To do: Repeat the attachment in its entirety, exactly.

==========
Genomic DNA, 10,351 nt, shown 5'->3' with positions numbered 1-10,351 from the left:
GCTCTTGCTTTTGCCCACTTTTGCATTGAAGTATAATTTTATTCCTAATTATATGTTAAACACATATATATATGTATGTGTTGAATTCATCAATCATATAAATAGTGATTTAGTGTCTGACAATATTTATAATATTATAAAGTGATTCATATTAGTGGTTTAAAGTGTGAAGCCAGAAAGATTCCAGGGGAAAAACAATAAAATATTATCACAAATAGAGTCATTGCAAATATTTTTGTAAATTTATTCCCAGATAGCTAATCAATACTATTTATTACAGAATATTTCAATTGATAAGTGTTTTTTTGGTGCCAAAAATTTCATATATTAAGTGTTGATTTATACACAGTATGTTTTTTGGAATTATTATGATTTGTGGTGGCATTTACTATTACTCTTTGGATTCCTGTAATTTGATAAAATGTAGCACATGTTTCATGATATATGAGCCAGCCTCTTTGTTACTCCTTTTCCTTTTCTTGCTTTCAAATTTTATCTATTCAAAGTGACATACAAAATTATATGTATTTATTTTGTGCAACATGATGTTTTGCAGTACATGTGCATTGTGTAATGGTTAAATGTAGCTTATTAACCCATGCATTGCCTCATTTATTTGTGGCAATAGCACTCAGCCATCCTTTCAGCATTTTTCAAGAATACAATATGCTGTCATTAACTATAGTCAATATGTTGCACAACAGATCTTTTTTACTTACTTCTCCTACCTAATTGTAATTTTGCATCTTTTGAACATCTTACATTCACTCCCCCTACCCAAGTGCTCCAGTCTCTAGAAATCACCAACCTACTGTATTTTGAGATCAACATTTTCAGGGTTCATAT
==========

Genomic DNA, 10,351 nt, shown 5'->3' with positions numbered 1-10,351 from the left:
GCTCTTGCTTTTGCCCACTTTTGCATTGAAGTATAATTTTATTCCTAATTATATGTTAAACACATATATATATGTATGTGTTGAATTCATCAATCATATAAATAGTGATTTAGTGTCTGACAATATTTATAATATTATAAAGTGATTCATATTAGTGGTTTAAAGTGTGAAGCCAGAAAGATTCCAGGGGAAAAACAATAAAATATTATCACAAATAGAGTCATTGCAAATATTTTTGTAAATTTATTCCCAGATAGCTAATCAATACTATTTATTACAGAATATTTCAATTGATAAGTGTTTTTTTGGTGCCAAAAATTTCATATATTAAGTGTTGATTTATACACAGTATGTTTTTTGGAATTATTATGATTTGTGGTGGCATTTACTATTACTCTTTGGATTCCTGTAATTTGATAAAATGTAGCACATGTTTCATGATATATGAGCCAGCCTCTTTGTTACTCCTTTTCCTTTTCTTGCTTTCAAATTTTATCTATTCAAAGTGACATACAAAATTATATGTATTTATTTTGTGCAACATGATGTTTTGCAGTACATGTGCATTGTGTAATGGTTAAATGTAGCTTATTAACCCATGCATTGCCTCATTTATTTGTGGCAATAGCACTCAGCCATCCTTTCAGCATTTTTCAAGAATACAATATGCTGTCATTAACTATAGTCAATATGTTGCACAACAGATCTTTTTTACTTACTTCTCCTACCTAATTGTAATTTTGCATCTTTTGAACATCTTACATTCACTCCCCCTACCCAAGTGCTCCAGTCTCTAGAAATCACCAACCTACTGTATTTTGAGATCAACATTTTCAGGGTTCATAT